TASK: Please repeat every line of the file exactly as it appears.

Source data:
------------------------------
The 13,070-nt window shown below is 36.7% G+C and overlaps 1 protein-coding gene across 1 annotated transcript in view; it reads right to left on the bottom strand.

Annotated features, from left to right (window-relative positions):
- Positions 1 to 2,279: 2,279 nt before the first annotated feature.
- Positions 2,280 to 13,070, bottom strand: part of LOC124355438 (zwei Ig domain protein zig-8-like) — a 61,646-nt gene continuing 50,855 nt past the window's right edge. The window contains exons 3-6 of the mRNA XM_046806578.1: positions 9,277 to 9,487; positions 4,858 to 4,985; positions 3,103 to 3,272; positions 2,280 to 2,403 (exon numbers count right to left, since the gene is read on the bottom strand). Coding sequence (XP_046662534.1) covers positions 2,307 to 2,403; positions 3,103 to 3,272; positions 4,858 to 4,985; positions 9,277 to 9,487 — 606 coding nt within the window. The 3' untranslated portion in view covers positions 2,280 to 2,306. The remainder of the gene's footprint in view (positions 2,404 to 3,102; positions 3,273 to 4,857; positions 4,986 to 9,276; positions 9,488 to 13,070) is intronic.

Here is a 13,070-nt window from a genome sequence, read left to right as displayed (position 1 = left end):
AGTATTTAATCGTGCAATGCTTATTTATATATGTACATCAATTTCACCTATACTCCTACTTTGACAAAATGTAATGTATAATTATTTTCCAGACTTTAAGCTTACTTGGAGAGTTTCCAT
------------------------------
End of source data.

The 13,070-nt window shown below is 36.7% G+C and overlaps 1 protein-coding gene across 1 annotated transcript in view; it reads right to left on the bottom strand.

Annotated features, from left to right (window-relative positions):
- Positions 1 to 2,279: 2,279 nt before the first annotated feature.
- Positions 2,280 to 13,070, bottom strand: part of LOC124355438 (zwei Ig domain protein zig-8-like) — a 61,646-nt gene continuing 50,855 nt past the window's right edge. The window contains exons 3-6 of the mRNA XM_046806578.1: positions 9,277 to 9,487; positions 4,858 to 4,985; positions 3,103 to 3,272; positions 2,280 to 2,403 (exon numbers count right to left, since the gene is read on the bottom strand). Coding sequence (XP_046662534.1) covers positions 2,307 to 2,403; positions 3,103 to 3,272; positions 4,858 to 4,985; positions 9,277 to 9,487 — 606 coding nt within the window. The 3' untranslated portion in view covers positions 2,280 to 2,306. The remainder of the gene's footprint in view (positions 2,404 to 3,102; positions 3,273 to 4,857; positions 4,986 to 9,276; positions 9,488 to 13,070) is intronic.

Here is a 13,070-nt window from a genome sequence, read left to right as displayed (position 1 = left end):
AGTATTTAATCGTGCAATGCTTATTTATATATGTACATCAATTTCACCTATACTCCTACTTTGACAAAATGTAATGTATAATTATTTTCCAGACTTTAAGCTTACTTGGAGAGTTTCCAT